Q & A with one of the world's premier strength coaches.
"Bill Hartman is the smartest man I know," Alwyn Cosgrove said recently at a seminar. I don't know about you, but that's pretty esteemed praise, especially from someone like Alwyn who's considered one of the foremost minds in the performance enhancement industry.
Hey, wanna tick a lot of people off? Want to start a flame war, a heated academic discussion, or just a good old-fashioned penis-waving contest? Then come out publicly and say that total body training is better than body part split training.
That's me, except it's not a van and it's not down by the river. But yeah, I basically live in my car. You see, I'm a trainer who goes to people's houses all day long to work them out, so instead of having an office as my home base, my car is my home base.
Is it possible to put more stress on certain parts of a muscle?
Bruce Nadler has seen more boobs than you.
Q & A with one of the world's premier strength coaches
A new way to give your body and brain a break and rediscover the idiotic fun of training
Instead of my usual Q & A column this month, I'm going to get a few things off my chest. Don't worry though, it won't simply be the ranting of a dieting bodybuilder; you'll probably learn a few helpful things along the way, too!
What happens when a bodybuilder and a nutrition store owner get together and make a baby? What happens when this baby is raised on health foods? What happens when she starts training with weights at age 14?
On our way to Montana for the National Weight Pentathlon, my wife Tiffini and I pulled over for a break. It's a beautiful drive, but I drink a lot of coffee and I'm 49, so we have to pull over for a lot of "breaks."
A few weeks back, at a small research meeting in Toronto, Ontario, my good friend Dr. Alan Logan handed me a book I hadn't heard of before.
While waiting at the DMV for my moped license renewal form, I decided to kill some time with one of my favorite childhood pastimes. No, not chewing tobacco and throwing rocks at whores. I'm talking about that crazy little word game known as Mad Libs.
The strength and conditioning field is like no other. Coaches have bitter enemies and die-hard devotees – and sometimes a person will qualify as both depending on the day of the week. There are insane egos and there are humble, incredibly bright coaches who go unnoticed. Finally, there are a lot of coaches who people really don't get.
Within the realm of training for greater strength, muscle mass, and endurance lies an area of science that remains relatively untapped: Neuroscience. It's indeed the uncharted waters in the vast ocean of the science and practice of resistance training. That's because so little is known about how the nervous system actually works.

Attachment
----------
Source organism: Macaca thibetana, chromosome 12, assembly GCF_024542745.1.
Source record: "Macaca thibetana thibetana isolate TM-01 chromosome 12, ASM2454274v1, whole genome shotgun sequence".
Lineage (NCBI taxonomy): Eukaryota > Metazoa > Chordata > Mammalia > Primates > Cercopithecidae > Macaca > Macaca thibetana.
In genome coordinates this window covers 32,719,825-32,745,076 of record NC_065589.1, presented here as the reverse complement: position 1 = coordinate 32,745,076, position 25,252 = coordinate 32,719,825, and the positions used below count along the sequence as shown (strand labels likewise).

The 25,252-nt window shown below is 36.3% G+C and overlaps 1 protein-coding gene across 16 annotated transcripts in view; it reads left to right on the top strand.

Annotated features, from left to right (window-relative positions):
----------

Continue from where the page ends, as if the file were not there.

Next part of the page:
Now that I've got your attention with the title, let's try to raise our thinking from the lower centers of bodily function and get more cerebral, shall we? (Admittedly there are those, like a certain editor around here, who can weave <i>both</i> into an entertaining editorial, but I'm not going to attempt that bit of literary stunt pilotry.)
Like everyone else, I've had my role models and mentors who've looked out for me. My mother has taught high school English for over 20 years, so I owe a lot of my writing success to her. My father taught me to tie a tie and to remember to check the oil in my car. My brother, the accountant, is always a phone call away if I need financial advice.
The strength coaches, trainers, scientists, nutritionists, and editors at T-Nation have been debunking nutrition, supplementation, and fitness myths for years now with topics ranging from glutamine use to training frequency to tuna fish & mercury.
This week, one of the great mentors in my life died. He was Coach Ralph Maughan of Utah State, and he taught me one great lesson.
When it comes to building muscle or performing at your peak athletically, nutrition is 50% of the equation. Or is it 75%? Maybe 90%? Whatever. It's, like, really important, okay?
If you drop about a roll and a half of Mentos mints into a 2-liter bottle of Diet Coke, you'd better run like hell because the Mentos causes the Coke to erupt into a beautiful, 15-foot high, sugary-sweet Coca Cola geyser.
They're both assets to my training programs. Indeed, I've used kettlebells for years with success. And Pavel? He's a good guy. I definitely consider him a friend and a juggernaut in the strength and conditioning community.
In 1993, the Food and Nutrition Board of the National Academy of Sciences introduced the Dietary Reference Intakes (DRIs), a set of four reference values for nutritional intakes:
Creatine is the most studied sports supplement in history. Here’s what we’ve learned about loading, delivery systems, and timing issues.